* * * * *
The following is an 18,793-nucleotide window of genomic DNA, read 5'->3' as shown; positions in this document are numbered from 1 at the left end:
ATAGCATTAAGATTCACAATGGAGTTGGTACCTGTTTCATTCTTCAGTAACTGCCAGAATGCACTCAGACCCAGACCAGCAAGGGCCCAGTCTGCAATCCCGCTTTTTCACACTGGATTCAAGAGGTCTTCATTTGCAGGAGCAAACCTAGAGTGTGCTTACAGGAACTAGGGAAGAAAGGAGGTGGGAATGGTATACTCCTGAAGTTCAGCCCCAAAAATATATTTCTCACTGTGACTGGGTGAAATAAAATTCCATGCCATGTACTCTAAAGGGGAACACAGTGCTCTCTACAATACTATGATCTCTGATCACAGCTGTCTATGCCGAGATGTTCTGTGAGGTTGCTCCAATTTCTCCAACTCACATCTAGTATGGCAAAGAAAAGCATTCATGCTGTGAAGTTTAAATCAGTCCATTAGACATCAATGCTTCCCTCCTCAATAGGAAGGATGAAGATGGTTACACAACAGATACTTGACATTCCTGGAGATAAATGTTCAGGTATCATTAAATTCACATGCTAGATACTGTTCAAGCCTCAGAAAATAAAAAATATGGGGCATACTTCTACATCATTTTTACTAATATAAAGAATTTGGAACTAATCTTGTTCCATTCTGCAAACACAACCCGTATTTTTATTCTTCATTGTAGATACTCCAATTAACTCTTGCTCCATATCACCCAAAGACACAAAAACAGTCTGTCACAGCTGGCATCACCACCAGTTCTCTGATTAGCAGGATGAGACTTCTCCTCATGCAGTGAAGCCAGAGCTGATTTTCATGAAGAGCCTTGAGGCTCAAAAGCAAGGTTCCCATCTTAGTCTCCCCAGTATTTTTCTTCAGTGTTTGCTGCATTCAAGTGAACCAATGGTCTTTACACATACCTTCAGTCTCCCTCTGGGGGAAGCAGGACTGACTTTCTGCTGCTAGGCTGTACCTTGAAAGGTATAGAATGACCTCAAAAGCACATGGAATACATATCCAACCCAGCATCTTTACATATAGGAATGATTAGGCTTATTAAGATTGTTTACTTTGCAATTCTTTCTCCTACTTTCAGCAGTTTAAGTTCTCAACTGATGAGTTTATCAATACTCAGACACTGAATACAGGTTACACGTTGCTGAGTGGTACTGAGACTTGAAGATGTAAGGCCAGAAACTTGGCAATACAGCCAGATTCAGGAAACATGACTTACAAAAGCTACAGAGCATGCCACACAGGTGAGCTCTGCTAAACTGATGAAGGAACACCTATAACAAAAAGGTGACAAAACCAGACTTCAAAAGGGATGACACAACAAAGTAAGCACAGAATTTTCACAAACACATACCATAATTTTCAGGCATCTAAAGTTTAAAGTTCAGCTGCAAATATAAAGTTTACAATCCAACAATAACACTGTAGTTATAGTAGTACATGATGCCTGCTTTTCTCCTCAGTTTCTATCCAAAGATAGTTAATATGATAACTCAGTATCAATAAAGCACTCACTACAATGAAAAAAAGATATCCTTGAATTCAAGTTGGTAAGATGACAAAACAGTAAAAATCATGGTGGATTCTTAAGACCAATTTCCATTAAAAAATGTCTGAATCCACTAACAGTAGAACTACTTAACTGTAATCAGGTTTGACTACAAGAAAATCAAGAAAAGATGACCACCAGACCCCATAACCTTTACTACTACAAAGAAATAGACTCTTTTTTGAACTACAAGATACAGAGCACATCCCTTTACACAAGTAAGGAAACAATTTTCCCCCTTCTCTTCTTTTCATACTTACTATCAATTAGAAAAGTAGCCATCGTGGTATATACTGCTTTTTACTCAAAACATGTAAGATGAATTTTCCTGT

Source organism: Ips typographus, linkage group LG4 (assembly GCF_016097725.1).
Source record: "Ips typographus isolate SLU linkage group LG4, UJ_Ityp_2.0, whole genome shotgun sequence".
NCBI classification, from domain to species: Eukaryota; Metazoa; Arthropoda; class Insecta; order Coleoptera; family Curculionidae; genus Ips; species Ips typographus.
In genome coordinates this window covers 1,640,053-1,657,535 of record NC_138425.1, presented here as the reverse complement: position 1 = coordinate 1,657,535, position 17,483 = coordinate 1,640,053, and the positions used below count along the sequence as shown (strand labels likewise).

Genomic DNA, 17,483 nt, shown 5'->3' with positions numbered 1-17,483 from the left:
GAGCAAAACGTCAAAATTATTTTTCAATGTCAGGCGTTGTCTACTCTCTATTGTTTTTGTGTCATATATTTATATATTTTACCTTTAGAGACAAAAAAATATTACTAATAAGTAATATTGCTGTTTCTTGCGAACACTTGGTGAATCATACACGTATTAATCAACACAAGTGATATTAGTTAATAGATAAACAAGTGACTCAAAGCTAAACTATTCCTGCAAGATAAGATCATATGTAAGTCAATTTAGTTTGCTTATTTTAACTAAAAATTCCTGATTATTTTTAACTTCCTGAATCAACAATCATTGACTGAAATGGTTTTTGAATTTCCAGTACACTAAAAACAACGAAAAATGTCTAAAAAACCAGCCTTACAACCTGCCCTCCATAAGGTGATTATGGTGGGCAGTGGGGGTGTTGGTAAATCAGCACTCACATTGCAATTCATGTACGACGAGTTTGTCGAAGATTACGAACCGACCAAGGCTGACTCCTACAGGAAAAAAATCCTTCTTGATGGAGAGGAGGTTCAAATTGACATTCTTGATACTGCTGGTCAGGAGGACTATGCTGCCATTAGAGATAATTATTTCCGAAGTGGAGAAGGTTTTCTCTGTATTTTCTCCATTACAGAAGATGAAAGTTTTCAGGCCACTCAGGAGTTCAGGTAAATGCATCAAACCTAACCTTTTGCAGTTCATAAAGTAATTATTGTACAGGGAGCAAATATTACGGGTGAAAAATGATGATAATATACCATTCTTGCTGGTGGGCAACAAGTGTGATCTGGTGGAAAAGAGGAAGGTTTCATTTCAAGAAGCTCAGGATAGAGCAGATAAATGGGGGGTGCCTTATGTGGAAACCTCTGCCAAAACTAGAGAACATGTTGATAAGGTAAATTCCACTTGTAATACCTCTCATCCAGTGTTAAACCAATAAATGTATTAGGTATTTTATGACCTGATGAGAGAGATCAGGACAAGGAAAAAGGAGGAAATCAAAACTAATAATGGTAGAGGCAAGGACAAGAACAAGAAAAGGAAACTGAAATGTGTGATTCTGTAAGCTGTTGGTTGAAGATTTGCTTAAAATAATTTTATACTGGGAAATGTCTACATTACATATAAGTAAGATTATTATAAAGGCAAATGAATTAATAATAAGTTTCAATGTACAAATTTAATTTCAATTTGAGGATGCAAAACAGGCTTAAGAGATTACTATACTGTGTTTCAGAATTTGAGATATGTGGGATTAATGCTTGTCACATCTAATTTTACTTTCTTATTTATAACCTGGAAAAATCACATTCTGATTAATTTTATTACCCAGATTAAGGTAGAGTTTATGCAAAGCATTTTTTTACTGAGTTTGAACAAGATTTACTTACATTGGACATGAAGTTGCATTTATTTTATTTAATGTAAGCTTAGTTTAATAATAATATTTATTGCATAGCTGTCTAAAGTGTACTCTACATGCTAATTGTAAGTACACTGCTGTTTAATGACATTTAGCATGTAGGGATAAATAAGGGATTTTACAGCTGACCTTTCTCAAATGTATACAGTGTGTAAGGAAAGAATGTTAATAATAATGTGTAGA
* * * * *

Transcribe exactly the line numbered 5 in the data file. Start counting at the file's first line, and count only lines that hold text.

NCBI classification, from domain to species: Eukaryota; Metazoa; Arthropoda; class Insecta; order Coleoptera; family Curculionidae; genus Ips; species Ips typographus.